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Undermined at work: coping strategies please

(7 Posts)
Isabelle24 Thu 02-Jul-15 11:34:18

Work with two others who are very matey with each other and leaving me pretty much out in the cold. One of them, in particular, has a rather obviously low opinion of me (we do rather similar work) and only this morning send me a couple of unnecessarily censorious emails and, for no particular reason, copied in the other colleague.

We've worked in the office for about a year now and she's been developing the knack of putting me down from the outset. I think she thinks I'm rather dim. They're both younger than me and this one colleague in particular is seemingly intent on making me feel like little more than a middle aged mum, with not a lot to contribute. I have lots of relevant experience and have been pro-active and hard working since I started and don't encounter this attitude or subtle hostility elsewhere in the organisation. Working in this small team is quite isolating anyway and more so because of the efforts that my colleagues are making to find niggly ways of undermining me. The more difficult colleague is rather clearly exerting her influence over the other colleague who, when it's just her and me in the office, is perfectly nice. But when it's the three of us, it's a different matter.

I have other work but can't afford to give up the f-t post. All I do is look around. I'd be worried about giving up the day job until something else crops up.

I did once say that something that had been written about me in an email that went to quite a few people, hurt me but was slapped down in an effort to make me feel like a hopelessly sensitive person.

Anyway, any coping strategies that people can recommend would be warmly welcome. I won't see a huge amount of this unpleasant colleague over the Summer and would like to build my resilience for September, in case I find myself still working there.

SantiagoSky Thu 02-Jul-15 20:16:25

How big is the company? Is there any hope of switching departments?

Movingonmymind Thu 02-Jul-15 21:00:12

Feel for you. Am in similar situation. Dont know what to advise other than what you're doing- jobhunt or as other poster said transfer internally. Good luck! It is very undermining and destroys one's confidence

arnieschwartzsnogger Fri 03-Jul-15 00:42:01

Who do you report to? Are they effective? If you have evidence of the bullying on email i would print it off and discuss it with them.

I had a really horrid situation with a work colleague a few years ago. She was impossible to work with. I raised it with my boss and he could already see what was happening. They separated us workwise so that we didn't overlap (so less room for conflict). They then ended up getting rid of her about six months later on capability issues. I almost danced on the desk!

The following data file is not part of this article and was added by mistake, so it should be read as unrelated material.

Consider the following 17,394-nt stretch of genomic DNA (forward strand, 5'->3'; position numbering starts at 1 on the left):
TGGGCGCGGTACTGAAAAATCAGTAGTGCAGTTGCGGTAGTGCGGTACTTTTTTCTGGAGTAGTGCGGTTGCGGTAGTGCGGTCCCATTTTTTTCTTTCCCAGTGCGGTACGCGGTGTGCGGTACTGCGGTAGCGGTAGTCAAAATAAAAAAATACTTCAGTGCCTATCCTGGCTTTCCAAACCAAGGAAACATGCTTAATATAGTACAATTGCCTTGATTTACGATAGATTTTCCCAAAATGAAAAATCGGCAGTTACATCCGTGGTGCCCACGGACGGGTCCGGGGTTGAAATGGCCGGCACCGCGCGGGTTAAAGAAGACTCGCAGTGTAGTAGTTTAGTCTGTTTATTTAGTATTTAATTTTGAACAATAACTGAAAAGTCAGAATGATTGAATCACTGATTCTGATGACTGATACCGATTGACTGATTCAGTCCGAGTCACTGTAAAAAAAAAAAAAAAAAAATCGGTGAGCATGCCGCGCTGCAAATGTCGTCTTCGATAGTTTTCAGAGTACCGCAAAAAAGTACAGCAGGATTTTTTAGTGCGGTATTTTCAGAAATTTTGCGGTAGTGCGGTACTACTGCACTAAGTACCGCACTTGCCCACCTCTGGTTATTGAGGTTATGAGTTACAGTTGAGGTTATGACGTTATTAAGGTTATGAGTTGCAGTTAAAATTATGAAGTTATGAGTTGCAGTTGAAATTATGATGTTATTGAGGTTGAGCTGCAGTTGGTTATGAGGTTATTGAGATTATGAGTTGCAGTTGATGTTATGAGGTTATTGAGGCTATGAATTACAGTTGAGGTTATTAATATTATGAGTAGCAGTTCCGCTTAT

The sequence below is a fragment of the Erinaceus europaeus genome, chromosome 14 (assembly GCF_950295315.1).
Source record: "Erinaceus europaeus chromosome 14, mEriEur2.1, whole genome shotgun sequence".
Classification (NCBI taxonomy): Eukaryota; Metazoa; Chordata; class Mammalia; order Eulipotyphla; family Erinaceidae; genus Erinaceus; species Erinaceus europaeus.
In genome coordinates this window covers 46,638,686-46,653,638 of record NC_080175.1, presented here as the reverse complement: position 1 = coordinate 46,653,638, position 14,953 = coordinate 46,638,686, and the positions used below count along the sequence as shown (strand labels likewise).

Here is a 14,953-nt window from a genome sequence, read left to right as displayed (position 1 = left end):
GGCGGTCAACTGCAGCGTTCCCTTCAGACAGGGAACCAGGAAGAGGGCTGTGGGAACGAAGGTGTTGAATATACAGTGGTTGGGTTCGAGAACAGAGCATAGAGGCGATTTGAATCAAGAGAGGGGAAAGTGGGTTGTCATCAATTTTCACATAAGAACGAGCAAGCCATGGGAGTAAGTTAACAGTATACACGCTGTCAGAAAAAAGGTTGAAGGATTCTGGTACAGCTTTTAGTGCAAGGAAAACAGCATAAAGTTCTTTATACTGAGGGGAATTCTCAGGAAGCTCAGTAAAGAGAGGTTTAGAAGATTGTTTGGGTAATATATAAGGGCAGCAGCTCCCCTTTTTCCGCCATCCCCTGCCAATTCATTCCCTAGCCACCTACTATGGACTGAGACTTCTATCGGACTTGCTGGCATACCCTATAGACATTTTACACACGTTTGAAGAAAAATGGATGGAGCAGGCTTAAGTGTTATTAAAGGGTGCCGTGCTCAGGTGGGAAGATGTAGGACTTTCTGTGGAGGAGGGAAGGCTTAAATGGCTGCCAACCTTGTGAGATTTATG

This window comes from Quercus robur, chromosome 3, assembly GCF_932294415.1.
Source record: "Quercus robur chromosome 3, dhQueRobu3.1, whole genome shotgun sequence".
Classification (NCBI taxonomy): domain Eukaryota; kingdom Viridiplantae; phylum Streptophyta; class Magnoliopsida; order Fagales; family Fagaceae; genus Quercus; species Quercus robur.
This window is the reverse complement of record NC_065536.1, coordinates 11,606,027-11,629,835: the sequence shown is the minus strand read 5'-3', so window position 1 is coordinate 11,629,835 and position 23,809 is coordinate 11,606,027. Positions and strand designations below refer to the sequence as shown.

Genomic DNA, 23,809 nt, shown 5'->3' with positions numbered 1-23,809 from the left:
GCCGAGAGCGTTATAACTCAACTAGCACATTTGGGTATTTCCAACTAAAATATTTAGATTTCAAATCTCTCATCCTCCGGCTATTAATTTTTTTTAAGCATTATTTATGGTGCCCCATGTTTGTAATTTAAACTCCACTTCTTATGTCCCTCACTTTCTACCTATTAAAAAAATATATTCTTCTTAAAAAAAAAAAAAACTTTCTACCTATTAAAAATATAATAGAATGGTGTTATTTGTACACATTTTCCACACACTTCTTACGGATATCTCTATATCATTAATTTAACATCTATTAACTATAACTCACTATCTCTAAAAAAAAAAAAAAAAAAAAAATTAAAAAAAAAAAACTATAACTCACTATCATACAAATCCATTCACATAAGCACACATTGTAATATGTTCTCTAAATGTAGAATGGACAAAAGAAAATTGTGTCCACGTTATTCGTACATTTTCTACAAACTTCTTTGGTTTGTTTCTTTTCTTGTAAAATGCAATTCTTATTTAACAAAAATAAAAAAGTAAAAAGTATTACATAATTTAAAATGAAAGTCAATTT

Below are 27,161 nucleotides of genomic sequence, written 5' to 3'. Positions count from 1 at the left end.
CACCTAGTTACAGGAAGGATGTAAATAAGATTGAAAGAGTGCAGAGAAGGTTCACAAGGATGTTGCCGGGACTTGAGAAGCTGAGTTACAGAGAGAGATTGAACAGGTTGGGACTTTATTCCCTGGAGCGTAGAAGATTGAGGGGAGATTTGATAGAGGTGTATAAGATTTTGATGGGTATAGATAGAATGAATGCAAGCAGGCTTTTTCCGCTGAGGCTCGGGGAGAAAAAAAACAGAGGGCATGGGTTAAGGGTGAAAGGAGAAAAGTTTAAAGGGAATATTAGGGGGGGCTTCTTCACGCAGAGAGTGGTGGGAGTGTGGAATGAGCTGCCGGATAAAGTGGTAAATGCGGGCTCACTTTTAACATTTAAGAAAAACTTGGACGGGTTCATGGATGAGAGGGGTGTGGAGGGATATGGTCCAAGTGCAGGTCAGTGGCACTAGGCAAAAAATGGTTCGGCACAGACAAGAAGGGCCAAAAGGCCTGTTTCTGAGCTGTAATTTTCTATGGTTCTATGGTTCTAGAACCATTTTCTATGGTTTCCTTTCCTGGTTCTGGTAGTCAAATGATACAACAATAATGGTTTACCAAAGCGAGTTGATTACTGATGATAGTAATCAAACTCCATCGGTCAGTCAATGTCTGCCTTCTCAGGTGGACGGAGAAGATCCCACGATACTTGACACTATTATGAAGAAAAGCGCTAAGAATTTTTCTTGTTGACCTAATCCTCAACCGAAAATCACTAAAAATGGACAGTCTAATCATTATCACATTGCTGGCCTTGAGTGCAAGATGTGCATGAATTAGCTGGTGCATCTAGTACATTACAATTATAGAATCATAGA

if your manager is ineffective I would seriously start looking around for something else either inside the organisation or outside. Life is too short to spend it in a state of paranoia. With any luck your replacement will be a difficult cow!

Fluffyears Thu 09-Jul-15 12:27:17

Copying the other colleague in is wrong. I would forward that straight to my manager explaining situation and saying you feel it unfair that she has cc'd this matter to another team member who isn't involved.

SuperFlyHigh Tue 14-Jul-15 12:05:03

Transfer internally or job-hunt.

In my experience even with larger companies a lot of companies do not know how to deal with bullies and often even try to sweep it under the carpet.

What does the email say apart from hurtful?

I would in your position (and I have done this) zone out from the both of them if you want to stay there... the more they see you are hurt, sensitive etc the more they will ramp up their campaign.

You could... as the unpleasant colleague is away most of summer try another tack and try to be super nice to the other colleague and even confess how hard you're finding it with the nasty one being nasty. take her out to lunch, coffee, a few chats about non work stuff etc. It could have the knock on affect at least of having her not being nasty/gossip etc. or it could backfire and she tells her nasty colleague about it.

Bullies often love to work in pairs or groups if it were just one on one they would not and do not often bother.

meoryou Tue 14-Jul-15 12:17:11

I recognise where you are coming from .... i feel pretty isolated in my role. In my stronger moments at home/work i say to myself " why should i let a shithead like that de-stabilise my working life"
Truth is, its pretty difficult not to at times.

I think you hit the nail on the head regarding resilience - useful skills to have in any area of life. When i remember to practise these skills i feel good about myself and MY work choices - and think that's the key - in that I wish to maintain reasonable control over working decisions.

Ultimately though, work isn't just about salary, how you spend your day etc. It can be tied into our self-esteem, sense of purpose. If these are seriously being eroded then it may be time to look elsewhere.

Sorry its a bit rambling - these situations are rarely so black and white!

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